There are some meditation teachers who either started the journey of the digital world early on and/or introduced meditation to a certain geography. Then there are other teachers who developed certain meditation practices either by learning from a guru, a Spiritual awakening, or research. They all have their unique value proposition, and depending on where you are in your journey and what your beliefs are you will find yourself gravitating towards one or the other. Below is the list in no particular order. Deepak Chopra, Jon Kabat-Zinn, Sadhguru, Sri Sri Ravi Shankar, Transcendental Meditation (Mahesh Yogi), Kriya Yoga (Yogananda Paramhansa), Ekhart-Tolle are a few names with concrete and credible footprint.
There are also a variety of local & regional meditation practitioners each with their own unique message. If your preference is to have someone guide you in a personalized, one on one manner, this may be what you are looking for to open you up to the world of meditation. Also, I have been teaching holistic lifestyle for about 16 years with documented benefits of RHR going down, increased VO2 max, better sleep, and less anxiety and stress, impacting thousands of lives both professionally and professionally. Meditation and mindfulness is a very important part of it. I will be happy to help should you need any guidance.
4. Platform-based communities
There are many platforms where community leaders, meditation teachers and influencers run meditation services. You can find many rooms on Clubhouse, and many servers on Discord that focus on meditation and mindfulness. On the other hand, Instagram, TikTok, and Facebook are other places where people have groups and channels where meditation is provided. Sometimes, these services are free and sometimes at a cost. Insight Timer is an app that brings teachers from all backgrounds and walks of life to its platforms. You can pick and choose what fits your taste, style and where you are in the journey of mindfulness. In my experience, I have seen some genuine people/communities sincerely trying to share and learn.
5. Research-based meditation services
Headspace, Calm, 10% Happier, and Aura are a few examples where meditation sessions are research-backed. Sri Sri’s Sudharshan Kriya and Sadhguru’s meditation is also has been extensively studied by the likes of Harvard with proven physiological and mental benefits. Generally, these companies have tie-ups with universities (or in-house) where different meditation techniques are studied and scientifically researched. Last, when I checked I remember Headspace had about 25 different research studies going on with various universities. And when the positive outcome is concluded they are launched for the general population.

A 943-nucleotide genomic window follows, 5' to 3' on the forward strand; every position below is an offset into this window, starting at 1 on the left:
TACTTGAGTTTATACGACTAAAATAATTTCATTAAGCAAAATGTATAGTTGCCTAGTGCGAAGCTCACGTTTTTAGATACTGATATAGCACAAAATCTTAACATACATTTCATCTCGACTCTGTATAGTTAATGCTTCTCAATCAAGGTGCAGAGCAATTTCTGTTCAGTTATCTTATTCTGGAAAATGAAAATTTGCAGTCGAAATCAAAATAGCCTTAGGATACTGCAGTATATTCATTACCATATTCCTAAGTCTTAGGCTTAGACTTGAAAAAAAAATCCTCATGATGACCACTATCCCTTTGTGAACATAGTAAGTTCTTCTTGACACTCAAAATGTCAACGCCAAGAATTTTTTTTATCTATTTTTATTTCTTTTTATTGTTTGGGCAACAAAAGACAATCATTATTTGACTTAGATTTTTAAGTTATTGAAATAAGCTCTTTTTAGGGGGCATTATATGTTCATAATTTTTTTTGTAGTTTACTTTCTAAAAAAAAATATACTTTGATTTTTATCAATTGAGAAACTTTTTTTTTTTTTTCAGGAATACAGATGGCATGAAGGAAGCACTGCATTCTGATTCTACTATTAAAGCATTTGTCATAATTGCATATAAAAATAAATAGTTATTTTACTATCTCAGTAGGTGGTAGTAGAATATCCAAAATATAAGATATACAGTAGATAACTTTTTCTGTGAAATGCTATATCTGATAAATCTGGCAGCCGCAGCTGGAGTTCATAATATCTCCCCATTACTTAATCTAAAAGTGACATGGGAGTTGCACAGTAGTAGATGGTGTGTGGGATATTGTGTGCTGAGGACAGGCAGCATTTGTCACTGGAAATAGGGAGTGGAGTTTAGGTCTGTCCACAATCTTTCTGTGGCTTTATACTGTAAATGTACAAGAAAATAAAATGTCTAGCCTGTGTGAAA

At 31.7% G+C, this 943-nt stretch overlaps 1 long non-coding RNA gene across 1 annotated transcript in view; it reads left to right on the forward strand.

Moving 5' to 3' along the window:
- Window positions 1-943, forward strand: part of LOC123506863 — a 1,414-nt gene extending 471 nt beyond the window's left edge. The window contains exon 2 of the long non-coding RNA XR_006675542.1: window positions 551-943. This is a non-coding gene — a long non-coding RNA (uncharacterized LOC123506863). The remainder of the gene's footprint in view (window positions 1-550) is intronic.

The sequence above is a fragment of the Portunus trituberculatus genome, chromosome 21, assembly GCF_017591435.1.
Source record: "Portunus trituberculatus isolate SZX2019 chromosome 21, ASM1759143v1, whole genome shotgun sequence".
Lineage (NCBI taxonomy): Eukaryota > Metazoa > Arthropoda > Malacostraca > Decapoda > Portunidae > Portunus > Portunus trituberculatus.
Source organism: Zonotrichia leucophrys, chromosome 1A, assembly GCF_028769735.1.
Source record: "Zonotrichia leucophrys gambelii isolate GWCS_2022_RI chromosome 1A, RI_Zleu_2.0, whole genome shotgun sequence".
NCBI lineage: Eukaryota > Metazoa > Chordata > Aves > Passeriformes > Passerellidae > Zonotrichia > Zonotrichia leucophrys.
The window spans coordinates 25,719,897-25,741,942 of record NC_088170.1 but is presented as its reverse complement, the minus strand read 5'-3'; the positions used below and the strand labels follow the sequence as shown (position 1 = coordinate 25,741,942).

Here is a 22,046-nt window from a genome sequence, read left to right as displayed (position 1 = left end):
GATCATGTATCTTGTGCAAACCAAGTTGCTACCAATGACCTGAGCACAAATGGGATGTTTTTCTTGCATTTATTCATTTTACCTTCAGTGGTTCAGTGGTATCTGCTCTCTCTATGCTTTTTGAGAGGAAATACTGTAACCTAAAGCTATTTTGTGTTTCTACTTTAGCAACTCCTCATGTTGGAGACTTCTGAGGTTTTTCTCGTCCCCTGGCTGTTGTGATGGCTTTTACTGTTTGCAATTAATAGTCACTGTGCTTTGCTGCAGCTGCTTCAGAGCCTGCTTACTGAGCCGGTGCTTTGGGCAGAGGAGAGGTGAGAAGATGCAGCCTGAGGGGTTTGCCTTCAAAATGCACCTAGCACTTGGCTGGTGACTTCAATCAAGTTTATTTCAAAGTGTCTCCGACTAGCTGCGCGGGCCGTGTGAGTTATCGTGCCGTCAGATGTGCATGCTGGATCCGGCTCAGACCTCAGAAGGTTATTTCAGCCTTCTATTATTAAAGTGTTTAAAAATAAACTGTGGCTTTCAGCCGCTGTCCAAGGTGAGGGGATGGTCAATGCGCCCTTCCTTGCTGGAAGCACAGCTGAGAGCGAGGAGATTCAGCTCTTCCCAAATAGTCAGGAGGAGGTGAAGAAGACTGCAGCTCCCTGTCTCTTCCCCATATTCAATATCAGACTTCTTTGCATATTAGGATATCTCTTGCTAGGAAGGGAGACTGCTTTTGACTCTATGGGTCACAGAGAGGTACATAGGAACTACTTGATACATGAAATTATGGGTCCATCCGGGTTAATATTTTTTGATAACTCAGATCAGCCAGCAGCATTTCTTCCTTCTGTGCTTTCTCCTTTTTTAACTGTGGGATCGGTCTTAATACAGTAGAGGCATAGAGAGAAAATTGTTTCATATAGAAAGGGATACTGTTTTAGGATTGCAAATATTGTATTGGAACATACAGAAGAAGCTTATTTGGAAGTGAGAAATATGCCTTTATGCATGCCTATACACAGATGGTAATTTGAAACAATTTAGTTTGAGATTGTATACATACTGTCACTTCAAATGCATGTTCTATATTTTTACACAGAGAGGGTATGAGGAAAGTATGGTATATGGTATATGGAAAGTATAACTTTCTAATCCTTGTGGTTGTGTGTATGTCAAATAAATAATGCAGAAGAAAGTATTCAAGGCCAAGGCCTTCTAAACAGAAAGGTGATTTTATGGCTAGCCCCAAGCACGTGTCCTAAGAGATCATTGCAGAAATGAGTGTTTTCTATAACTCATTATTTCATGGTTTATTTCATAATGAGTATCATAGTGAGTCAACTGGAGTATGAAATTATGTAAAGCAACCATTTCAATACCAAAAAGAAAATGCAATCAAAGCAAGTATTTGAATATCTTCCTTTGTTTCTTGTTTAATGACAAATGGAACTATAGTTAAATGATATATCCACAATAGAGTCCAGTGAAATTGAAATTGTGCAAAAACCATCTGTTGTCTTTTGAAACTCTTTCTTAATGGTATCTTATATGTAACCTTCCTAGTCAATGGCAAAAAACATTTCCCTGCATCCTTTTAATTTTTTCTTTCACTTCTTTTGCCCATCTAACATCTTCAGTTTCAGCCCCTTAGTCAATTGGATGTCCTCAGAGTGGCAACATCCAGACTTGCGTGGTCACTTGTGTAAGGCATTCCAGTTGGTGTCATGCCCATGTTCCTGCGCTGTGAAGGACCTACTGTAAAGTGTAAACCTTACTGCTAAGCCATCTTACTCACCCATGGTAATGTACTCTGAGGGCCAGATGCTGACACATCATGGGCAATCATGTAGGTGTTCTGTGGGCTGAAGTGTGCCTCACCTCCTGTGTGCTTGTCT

In the end, I would like to add, there is a gap in the ecosystem for people who would like to go deeper in the journey. These apps are designed (or overtime they got developed this way) for the broad interest in meditation. But unfortunately they leave people, who want to advance in their journey, hanging. In my last one year of research I haven’t found a many people who started using the apps, and continue to use it. Over 4 to 6 months on an average, customers fall off. On the other hand, if you are starting your journey or want to try various different paths, I will highly recommend exploring the features and trial versions of these apps to see which one resonates with you the most. Almost all the services provide you with a free trial to try one or two sounds, chantings, stories, journeys, or meditations. Keep in mind that personal preferences and compatibility with the teaching style, interface, and available content are essential factors in choosing the best online meditation service for you. If you are confused, and still need help, please reach out firstname.lastname@example.org. I will be happy to help. I wish you all the very best in your journey.